Review by C.J. Bunce
Since Sir Arthur Doyle’s Sherlock Holmes stories have moved into the public domain over time, several hundred novels have hit the market. Writers like Nicholas Meyer have attempted to pristinely emulate word-by-word Doyle’s prose. Others seem to have a Holmes actor in mind, coming through in the depiction of key mannerisms or apparel, like Basil Rathbone or Jeremy Brett, or more recently Robert Downey, Jr. or Benedict Cumberbatch. Most modern writers take on Dr. John Watson as the narrator, typically writing in short, brief statements except when describing the oddity that is his colleague-friend Holmes. Tim Major has written Holmes stories before and his latest is here in time for the holidays, Sherlock Holmes and the Twelve Thefts of Christmas. Major’s is a very readable story that tracks two mysteries at a fair clip: Why are strange things happening to a noted Norwegian explorer in England, and what puzzle has Irene Adler put in front of our sleuth this time?
Holmes takes on a new client: Norwegian arctic explorer Fridtjof Nansen, a real-life adventurer who completed the first trans-Greenland journey, via skis, in 1888. Nansen, his wife, and exploring partner are in England between expeditions, looking for funding. Nansen has been receiving creepy “gifts” of animal meat on his doorstep. His partner believes this to be from a spirit that he claims to have seen in the last, harrowing days of his Greenland adventure. The message: go away, stay away, and do not return. But who is really sending this strange message? Holmes does not believe in coincidences, so he won’t rule out that Irene Adler has something to do with it.
Holmes begins to see cryptic messages from Adler–referred to by Doyle’s Holmes as “the woman.” The reader is advised that Adler has created puzzles for Holmes before. This time he believes the message is hidden in a piece of music he is calling the Adler Variations (think of the code in Tom Hanks’ The Man with One Red Shoe) which are accompanied by letters of the alphabet written on slips of paper. What does it all add up to? It’s the days before Christmas and the detective pair deduces that they must solve a Christmassy magic number “twelve” mysteries to get to the final answer.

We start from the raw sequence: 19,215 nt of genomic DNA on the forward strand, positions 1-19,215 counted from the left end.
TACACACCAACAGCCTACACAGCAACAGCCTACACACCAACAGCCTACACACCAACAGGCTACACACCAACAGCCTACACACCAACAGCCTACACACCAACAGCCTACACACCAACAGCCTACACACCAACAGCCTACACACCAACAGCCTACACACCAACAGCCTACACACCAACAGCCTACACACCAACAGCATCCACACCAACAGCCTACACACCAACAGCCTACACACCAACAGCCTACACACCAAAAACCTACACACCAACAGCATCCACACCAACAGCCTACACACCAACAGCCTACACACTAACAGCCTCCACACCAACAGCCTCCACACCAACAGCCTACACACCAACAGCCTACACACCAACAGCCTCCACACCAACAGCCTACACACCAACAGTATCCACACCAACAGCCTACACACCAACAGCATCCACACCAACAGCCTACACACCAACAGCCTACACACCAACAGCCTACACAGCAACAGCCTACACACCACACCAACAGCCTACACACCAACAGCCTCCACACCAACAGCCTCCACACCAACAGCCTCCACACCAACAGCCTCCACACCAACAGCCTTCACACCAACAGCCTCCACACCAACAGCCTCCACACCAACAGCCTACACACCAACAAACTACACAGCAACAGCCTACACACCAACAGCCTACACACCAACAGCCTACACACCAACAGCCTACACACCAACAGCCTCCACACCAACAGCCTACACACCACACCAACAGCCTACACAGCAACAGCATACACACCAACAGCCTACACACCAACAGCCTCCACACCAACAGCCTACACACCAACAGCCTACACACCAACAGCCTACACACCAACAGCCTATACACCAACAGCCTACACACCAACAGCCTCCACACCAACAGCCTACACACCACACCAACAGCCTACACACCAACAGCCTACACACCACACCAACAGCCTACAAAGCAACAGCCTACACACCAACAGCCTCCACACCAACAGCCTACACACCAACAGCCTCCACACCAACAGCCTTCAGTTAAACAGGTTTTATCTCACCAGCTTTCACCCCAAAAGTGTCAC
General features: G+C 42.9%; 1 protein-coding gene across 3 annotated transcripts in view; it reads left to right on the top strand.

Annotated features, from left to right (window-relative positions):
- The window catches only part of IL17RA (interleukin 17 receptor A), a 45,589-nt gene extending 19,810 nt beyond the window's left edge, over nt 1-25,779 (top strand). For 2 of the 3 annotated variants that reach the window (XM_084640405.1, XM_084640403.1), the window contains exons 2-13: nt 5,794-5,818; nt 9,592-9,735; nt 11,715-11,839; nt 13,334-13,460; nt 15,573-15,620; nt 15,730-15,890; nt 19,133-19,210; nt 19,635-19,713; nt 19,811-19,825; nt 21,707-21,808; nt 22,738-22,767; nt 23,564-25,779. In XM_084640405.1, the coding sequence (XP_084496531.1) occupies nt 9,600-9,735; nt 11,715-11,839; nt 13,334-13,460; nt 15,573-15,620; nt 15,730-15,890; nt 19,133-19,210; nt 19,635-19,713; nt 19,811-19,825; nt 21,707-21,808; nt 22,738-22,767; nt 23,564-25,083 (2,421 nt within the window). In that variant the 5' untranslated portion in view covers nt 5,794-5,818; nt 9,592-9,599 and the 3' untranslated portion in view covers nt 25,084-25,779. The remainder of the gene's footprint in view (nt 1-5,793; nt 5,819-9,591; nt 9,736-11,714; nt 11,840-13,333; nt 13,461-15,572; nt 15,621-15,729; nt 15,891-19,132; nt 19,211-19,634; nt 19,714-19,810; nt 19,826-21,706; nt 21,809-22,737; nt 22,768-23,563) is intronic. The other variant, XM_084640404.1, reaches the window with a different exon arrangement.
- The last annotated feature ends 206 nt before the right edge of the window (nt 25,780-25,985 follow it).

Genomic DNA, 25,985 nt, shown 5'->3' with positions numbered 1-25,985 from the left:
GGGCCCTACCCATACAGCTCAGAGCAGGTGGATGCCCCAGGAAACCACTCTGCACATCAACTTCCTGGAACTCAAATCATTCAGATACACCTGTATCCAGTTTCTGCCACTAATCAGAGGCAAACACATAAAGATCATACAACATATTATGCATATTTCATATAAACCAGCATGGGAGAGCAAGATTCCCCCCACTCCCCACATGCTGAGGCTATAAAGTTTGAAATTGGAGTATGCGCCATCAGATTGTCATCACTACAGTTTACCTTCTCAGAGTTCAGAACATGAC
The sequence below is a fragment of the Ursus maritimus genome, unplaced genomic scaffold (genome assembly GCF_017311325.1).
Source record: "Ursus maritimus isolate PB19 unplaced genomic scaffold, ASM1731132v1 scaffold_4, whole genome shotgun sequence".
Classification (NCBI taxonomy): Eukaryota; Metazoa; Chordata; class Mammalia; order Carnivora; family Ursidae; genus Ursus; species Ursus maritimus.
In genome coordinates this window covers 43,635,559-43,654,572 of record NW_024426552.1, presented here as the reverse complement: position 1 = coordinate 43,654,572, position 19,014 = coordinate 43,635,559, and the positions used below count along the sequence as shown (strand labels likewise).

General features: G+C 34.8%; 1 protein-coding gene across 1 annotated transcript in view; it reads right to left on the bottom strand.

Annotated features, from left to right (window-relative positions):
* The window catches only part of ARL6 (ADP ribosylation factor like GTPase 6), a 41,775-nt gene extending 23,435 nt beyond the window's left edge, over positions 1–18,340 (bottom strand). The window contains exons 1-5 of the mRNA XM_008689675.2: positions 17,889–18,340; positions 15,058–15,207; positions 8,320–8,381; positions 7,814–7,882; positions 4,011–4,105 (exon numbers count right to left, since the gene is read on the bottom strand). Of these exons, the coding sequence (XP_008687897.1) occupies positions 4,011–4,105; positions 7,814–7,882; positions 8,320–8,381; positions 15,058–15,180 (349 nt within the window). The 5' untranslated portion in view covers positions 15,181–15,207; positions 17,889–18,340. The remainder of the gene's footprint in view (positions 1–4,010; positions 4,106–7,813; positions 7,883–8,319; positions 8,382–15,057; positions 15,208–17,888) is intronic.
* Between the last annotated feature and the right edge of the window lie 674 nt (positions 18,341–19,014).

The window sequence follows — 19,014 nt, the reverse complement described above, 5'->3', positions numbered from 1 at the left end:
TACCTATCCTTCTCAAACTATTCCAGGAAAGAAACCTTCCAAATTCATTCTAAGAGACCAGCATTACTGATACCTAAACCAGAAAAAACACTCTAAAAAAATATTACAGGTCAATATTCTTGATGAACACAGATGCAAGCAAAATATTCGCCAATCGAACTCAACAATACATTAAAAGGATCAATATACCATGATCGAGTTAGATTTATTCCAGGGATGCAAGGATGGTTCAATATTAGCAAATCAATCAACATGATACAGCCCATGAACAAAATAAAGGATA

The problem with Irene Adler stories is that they always feature Holmes and Watson unable to keep up with her, and she never gets enough time on the actual stage or page. The beauty of the Adler stories is that they allow Holmes to act differently than usual. He is always besotted with her. Watson is amused to see it and, even better, to point out Holmes’ strange differences to him directly. The Twelve Thefts of Christmas leans into this fun. Major creates a further adventure less concerned with the technical nuances of matching Doyle’s text, and more concerned with not letting the reader grow weary of the convention (although some side excursions border on testing the reader’s patience).
Readers can readily picture this Holmes and Watson as Cumberbatch and Martin Freeman’s duo from the recent, popular BBC series. It’s easy to laugh at Holmes for his bizarre nature, rather than need to feel sorry for him as if he suffers some affliction, as some writers have painted the character.
This does not feel like a Christmas story–the MacGuffin only happens to occur at Christmas. The mystery does not relate to the holiday and Major doesn’t paint much of the festivities into his take on Victoriana. The reader also may doubt Holmes throughout the story. Are his observations even valid, or is Holmes paranoid? The very idea of Adler makes him weak in the knees–or as weak in the knees Holmes ever could be. Is that all that’s going on here?
Sherlock Holmes and the Twelve Thefts of Christmas is a good read at the holidays or otherwise. Major’s latest mystery is a solid addition to the canon of modern Holmes and Watson adventures. The novel is available now in hardcover with a lovely Christmas red cover, from Titan Books, here at Amazon and from other booksellers.